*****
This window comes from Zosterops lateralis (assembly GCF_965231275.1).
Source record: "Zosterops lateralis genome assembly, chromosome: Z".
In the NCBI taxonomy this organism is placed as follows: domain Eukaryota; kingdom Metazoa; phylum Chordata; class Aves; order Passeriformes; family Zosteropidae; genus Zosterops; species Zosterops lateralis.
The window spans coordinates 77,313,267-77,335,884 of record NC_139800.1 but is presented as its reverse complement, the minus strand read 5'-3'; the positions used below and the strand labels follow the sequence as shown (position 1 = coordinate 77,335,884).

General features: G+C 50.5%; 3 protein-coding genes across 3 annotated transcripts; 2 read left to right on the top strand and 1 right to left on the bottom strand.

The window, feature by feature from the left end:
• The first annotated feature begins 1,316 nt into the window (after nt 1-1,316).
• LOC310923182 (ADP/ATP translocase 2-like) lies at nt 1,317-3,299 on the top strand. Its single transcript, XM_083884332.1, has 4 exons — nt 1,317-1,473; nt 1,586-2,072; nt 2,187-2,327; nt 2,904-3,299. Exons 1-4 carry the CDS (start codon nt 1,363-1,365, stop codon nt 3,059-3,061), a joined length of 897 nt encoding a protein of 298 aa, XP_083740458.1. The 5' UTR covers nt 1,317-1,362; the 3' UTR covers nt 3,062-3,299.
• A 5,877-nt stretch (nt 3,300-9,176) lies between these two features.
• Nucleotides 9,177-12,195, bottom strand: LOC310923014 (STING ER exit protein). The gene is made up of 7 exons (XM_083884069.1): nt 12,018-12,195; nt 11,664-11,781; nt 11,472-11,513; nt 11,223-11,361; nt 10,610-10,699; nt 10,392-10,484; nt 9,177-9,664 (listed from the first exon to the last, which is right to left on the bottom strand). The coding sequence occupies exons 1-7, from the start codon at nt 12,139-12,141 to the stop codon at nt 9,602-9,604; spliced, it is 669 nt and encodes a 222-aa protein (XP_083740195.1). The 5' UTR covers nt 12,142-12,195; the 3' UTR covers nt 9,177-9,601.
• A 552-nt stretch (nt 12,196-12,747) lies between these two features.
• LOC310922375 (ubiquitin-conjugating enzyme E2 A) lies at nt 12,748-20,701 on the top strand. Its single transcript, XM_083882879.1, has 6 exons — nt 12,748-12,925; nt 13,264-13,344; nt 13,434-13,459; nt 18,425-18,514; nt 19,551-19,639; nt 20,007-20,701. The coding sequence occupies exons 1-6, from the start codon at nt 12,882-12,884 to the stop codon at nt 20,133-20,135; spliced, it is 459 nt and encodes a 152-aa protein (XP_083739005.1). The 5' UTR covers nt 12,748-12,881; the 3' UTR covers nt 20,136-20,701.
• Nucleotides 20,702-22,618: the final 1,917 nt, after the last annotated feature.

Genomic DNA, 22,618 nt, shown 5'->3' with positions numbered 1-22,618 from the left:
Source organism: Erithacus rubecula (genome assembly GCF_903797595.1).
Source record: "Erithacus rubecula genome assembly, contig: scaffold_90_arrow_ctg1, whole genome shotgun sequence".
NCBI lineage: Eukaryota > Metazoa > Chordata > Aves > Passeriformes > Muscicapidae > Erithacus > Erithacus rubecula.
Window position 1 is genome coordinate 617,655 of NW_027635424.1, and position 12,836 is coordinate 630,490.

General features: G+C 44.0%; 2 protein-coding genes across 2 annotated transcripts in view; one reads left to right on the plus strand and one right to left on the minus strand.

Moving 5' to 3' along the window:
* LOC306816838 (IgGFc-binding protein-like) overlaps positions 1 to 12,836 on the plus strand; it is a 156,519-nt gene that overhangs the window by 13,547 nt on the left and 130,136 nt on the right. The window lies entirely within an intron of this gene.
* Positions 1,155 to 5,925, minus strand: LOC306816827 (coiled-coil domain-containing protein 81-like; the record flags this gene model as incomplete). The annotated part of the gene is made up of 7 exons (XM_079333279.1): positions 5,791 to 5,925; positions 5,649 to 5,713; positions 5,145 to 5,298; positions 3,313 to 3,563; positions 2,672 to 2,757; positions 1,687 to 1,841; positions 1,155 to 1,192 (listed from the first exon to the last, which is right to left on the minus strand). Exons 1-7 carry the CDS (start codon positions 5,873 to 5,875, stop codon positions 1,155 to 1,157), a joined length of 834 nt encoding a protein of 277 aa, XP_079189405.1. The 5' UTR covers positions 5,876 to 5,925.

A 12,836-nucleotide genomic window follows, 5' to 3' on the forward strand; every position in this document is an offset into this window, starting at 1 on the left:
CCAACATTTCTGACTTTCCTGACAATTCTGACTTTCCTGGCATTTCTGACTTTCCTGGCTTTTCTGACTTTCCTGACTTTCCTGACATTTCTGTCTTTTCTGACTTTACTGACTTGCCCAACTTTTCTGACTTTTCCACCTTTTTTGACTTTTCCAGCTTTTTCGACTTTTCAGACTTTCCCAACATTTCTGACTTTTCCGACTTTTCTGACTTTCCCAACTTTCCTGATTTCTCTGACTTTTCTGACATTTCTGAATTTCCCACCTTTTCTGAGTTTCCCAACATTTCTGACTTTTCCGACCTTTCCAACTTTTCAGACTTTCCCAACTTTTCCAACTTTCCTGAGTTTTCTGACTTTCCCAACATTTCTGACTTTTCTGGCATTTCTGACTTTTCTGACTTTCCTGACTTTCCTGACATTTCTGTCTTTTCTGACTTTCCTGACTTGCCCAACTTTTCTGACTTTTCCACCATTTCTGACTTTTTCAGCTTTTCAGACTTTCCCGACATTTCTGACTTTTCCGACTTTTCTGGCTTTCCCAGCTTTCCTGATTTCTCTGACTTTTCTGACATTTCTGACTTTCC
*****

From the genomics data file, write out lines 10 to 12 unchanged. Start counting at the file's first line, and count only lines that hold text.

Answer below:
• Nucleotides 9,177-12,195, bottom strand: LOC310923014 (STING ER exit protein). The gene is made up of 7 exons (XM_083884069.1): nt 12,018-12,195; nt 11,664-11,781; nt 11,472-11,513; nt 11,223-11,361; nt 10,610-10,699; nt 10,392-10,484; nt 9,177-9,664 (listed from the first exon to the last, which is right to left on the bottom strand). The coding sequence occupies exons 1-7, from the start codon at nt 12,139-12,141 to the stop codon at nt 9,602-9,604; spliced, it is 669 nt and encodes a 222-aa protein (XP_083740195.1). The 5' UTR covers nt 12,142-12,195; the 3' UTR covers nt 9,177-9,601.
• A 552-nt stretch (nt 12,196-12,747) lies between these two features.
• LOC310922375 (ubiquitin-conjugating enzyme E2 A) lies at nt 12,748-20,701 on the top strand. Its single transcript, XM_083882879.1, has 6 exons — nt 12,748-12,925; nt 13,264-13,344; nt 13,434-13,459; nt 18,425-18,514; nt 19,551-19,639; nt 20,007-20,701. The coding sequence occupies exons 1-6, from the start codon at nt 12,882-12,884 to the stop codon at nt 20,133-20,135; spliced, it is 459 nt and encodes a 152-aa protein (XP_083739005.1). The 5' UTR covers nt 12,748-12,881; the 3' UTR covers nt 20,136-20,701.